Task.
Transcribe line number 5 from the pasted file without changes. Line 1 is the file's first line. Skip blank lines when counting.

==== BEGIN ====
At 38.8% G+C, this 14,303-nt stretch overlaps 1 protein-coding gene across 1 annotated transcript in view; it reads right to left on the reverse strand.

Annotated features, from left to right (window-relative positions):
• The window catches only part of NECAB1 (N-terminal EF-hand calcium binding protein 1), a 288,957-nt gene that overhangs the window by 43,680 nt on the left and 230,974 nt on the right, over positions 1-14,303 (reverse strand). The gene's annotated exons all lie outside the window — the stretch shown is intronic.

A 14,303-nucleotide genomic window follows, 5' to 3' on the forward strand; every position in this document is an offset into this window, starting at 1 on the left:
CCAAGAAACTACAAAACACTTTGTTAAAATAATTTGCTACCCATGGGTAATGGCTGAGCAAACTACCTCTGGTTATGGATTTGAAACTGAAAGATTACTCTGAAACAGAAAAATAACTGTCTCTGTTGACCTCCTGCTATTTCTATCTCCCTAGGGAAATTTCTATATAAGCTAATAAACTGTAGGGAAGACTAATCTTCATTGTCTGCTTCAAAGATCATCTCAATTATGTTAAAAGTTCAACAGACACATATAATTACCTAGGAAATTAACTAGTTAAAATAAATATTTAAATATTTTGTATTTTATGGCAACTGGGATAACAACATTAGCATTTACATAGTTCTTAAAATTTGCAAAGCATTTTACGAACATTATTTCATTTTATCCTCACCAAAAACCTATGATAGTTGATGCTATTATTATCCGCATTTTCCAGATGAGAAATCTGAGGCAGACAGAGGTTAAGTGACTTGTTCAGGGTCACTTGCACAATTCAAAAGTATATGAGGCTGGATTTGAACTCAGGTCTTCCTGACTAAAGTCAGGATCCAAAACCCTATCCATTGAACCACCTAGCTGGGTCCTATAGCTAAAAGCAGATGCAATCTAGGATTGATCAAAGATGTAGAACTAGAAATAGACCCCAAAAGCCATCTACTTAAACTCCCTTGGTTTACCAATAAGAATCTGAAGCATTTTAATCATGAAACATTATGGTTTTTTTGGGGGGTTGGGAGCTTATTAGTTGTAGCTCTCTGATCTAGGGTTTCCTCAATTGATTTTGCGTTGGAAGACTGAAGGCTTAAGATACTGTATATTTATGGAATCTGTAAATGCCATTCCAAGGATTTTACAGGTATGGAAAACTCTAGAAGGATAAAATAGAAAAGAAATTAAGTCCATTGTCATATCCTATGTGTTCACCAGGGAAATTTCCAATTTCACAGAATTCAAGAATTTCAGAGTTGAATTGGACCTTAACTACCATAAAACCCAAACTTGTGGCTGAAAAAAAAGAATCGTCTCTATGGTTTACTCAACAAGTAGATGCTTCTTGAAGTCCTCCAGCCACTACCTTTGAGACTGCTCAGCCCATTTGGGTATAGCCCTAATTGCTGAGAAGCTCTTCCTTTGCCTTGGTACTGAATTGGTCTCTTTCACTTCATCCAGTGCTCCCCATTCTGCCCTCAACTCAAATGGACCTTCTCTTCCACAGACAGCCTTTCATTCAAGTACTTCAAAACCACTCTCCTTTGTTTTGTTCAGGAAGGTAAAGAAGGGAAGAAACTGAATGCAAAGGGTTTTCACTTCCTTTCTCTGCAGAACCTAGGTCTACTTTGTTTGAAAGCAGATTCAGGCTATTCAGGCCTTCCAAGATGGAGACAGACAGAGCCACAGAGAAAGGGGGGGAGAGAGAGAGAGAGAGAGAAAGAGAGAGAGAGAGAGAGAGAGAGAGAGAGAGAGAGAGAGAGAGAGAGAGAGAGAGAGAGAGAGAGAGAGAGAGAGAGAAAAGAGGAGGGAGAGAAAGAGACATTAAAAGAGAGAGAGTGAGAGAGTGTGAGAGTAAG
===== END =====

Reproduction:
CCAAGAAACTACAAAACACTTTGTTAAAATAATTTGCTACCCATGGGTAATGGCTGAGCAAACTACCTCTGGTTATGGATTTGAAACTGAAAGATTACTCTGAAACAGAAAAATAACTGTCTCTGTTGACCTCCTGCTATTTCTATCTCCCTAGGGAAATTTCTATATAAGCTAATAAACTGTAGGGAAGACTAATCTTCATTGTCTGCTTCAAAGATCATCTCAATTATGTTAAAAGTTCAACAGACACATATAATTACCTAGGAAATTAACTAGTTAAAATAAATATTTAAATATTTTGTATTTTATGGCAACTGGGATAACAACATTAGCATTTACATAGTTCTTAAAATTTGCAAAGCATTTTACGAACATTATTTCATTTTATCCTCACCAAAAACCTATGATAGTTGATGCTATTATTATCCGCATTTTCCAGATGAGAAATCTGAGGCAGACAGAGGTTAAGTGACTTGTTCAGGGTCACTTGCACAATTCAAAAGTATATGAGGCTGGATTTGAACTCAGGTCTTCCTGACTAAAGTCAGGATCCAAAACCCTATCCATTGAACCACCTAGCTGGGTCCTATAGCTAAAAGCAGATGCAATCTAGGATTGATCAAAGATGTAGAACTAGAAATAGACCCCAAAAGCCATCTACTTAAACTCCCTTGGTTTACCAATAAGAATCTGAAGCATTTTAATCATGAAACATTATGGTTTTTTTGGGGGGTTGGGAGCTTATTAGTTGTAGCTCTCTGATCTAGGGTTTCCTCAATTGATTTTGCGTTGGAAGACTGAAGGCTTAAGATACTGTATATTTATGGAATCTGTAAATGCCATTCCAAGGATTTTACAGGTATGGAAAACTCTAGAAGGATAAAATAGAAAAGAAATTAAGTCCATTGTCATATCCTATGTGTTCACCAGGGAAATTTCCAATTTCACAGAATTCAAGAATTTCAGAGTTGAATTGGACCTTAACTACCATAAAACCCAAACTTGTGGCTGAAAAAAAAGAATCGTCTCTATGGTTTACTCAACAAGTAGATGCTTCTTGAAGTCCTCCAGCCACTACCTTTGAGACTGCTCAGCCCATTTGGGTATAGCCCTAATTGCTGAGAAGCTCTTCCTTTGCCTTGGTACTGAATTGGTCTCTTTCACTTCATCCAGTGCTCCCCATTCTGCCCTCAACTCAAATGGACCTTCTCTTCCACAGACAGCCTTTCATTCAAGTACTTCAAAACCACTCTCCTTTGTTTTGTTCAGGAAGGTAAAGAAGGGAAGAAACTGAATGCAAAGGGTTTTCACTTCCTTTCTCTGCAGAACCTAGGTCTACTTTGTTTGAAAGCAGATTCAGGCTATTCAGGCCTTCCAAGATGGAGACAGACAGAGCCACAGAGAAAGGGGGGGAGAGAGAGAGAGAGAGAGAAAGAGAGAGAGAGAGAGAGAGAGAGAGAGAGAGAGAGAGAGAGAGAGAGAGAGAGAGAGAGAGAGAGAGAGAGAGAGAGAAAAGAGGAGGGAGAGAAAGAGACATTAAAAGAGAGAGAGTGAGAGAGTGTGAGAGTAAG